“The last 18 months has been challenging for many school communities with the devastating impacts of bushfires and floods and the additional uncertainty and complexity with the COVID-19 pandemic. Recent research suggests that 85 per cent of parents have reported changes in their children during the COVID-19 lockdown. 

“Victoria’s Commission for Children and Young People recently cited one third of young people surveyed reported psychological distress as a result of the e pandemic. The experiences can negatively impact children and young people as it affects their development and overall social and emotional wellbeing.  We also know that children and young people are more likely to adapt well given the timely and appropriate information and support.”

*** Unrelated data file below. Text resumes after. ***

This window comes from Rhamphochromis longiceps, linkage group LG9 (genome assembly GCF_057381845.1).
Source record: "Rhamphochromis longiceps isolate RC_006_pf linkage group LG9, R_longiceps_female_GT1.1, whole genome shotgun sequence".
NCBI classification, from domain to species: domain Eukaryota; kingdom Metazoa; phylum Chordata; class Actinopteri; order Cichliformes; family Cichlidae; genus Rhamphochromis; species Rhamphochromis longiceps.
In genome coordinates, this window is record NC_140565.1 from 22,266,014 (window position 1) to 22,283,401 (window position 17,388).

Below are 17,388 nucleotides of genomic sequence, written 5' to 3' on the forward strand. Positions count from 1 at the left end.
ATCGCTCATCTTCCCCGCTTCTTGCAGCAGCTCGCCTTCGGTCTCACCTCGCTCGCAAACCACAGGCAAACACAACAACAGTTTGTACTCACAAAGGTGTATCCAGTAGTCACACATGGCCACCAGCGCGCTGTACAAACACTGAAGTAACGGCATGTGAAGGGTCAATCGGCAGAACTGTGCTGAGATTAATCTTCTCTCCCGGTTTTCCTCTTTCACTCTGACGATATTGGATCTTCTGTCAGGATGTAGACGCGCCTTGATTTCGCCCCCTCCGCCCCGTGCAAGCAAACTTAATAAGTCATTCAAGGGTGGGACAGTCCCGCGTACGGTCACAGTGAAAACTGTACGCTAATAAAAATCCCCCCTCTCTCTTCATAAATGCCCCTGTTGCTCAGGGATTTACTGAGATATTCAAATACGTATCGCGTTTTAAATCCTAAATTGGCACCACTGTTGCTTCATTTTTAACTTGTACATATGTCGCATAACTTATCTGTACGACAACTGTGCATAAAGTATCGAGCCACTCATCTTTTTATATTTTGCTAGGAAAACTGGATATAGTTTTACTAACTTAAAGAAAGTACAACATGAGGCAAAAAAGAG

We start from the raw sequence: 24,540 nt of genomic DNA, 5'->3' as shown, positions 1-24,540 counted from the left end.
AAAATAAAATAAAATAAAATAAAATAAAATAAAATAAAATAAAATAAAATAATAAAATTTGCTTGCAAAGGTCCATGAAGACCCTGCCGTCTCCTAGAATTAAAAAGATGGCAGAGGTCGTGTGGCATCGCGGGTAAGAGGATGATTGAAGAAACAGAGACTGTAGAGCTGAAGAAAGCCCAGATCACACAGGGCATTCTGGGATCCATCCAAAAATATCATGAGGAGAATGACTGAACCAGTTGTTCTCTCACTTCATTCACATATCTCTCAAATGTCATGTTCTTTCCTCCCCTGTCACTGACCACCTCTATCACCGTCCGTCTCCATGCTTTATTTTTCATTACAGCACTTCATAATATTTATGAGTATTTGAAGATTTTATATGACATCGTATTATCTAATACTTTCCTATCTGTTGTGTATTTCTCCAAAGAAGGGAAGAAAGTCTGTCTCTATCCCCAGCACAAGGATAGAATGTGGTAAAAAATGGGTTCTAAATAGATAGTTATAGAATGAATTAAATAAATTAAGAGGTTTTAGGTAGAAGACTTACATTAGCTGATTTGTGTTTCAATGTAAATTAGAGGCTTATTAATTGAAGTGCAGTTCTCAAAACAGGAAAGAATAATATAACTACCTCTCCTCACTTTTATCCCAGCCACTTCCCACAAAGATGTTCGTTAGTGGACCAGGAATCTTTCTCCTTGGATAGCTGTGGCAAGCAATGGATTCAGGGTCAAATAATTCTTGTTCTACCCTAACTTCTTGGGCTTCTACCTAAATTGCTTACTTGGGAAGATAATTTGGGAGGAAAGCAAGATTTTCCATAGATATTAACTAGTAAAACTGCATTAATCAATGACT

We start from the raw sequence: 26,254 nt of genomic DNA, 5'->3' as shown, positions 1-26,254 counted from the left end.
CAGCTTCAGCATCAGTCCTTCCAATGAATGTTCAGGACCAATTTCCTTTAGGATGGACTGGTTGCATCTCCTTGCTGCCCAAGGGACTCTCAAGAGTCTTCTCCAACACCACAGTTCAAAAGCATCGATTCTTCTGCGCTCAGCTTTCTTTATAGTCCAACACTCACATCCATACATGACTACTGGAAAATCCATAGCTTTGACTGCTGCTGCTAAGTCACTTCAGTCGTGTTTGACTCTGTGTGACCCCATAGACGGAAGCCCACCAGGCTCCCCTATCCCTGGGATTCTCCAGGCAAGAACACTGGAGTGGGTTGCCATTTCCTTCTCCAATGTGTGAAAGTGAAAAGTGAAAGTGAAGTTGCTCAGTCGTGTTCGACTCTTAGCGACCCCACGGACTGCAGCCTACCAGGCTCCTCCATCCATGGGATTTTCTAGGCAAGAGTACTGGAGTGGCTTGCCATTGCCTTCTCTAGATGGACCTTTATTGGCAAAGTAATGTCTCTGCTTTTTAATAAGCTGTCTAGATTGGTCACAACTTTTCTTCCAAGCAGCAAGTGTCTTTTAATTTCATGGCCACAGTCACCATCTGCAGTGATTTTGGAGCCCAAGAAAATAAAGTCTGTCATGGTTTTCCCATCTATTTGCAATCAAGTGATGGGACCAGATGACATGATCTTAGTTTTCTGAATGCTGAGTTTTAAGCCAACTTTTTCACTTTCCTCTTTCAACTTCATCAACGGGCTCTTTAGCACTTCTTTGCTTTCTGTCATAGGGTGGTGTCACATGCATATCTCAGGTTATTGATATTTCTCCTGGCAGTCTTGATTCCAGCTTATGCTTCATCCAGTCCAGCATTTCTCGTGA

Other experiences that trigger feelings of loss can include family separation, death, parental unemployment or imprisonment, loss of a pet, illness, change of house or school. These losses can trigger additional impacts including losses of routines, safety, dreams and traditions.

The SfG program aims to provide children with a safe space to come together to reflect on their experiences and to learn knowledge and identify support networks to help them now and in the future.

Over the past 25 years, McCallum says the SfG programs have expanded to meet the increasing needs of communities in Australia and internationally, having supported  more than 350,000 children, young people and adults in Australia, New Zealand, Singapore, Scotland, Ireland, England and Wales.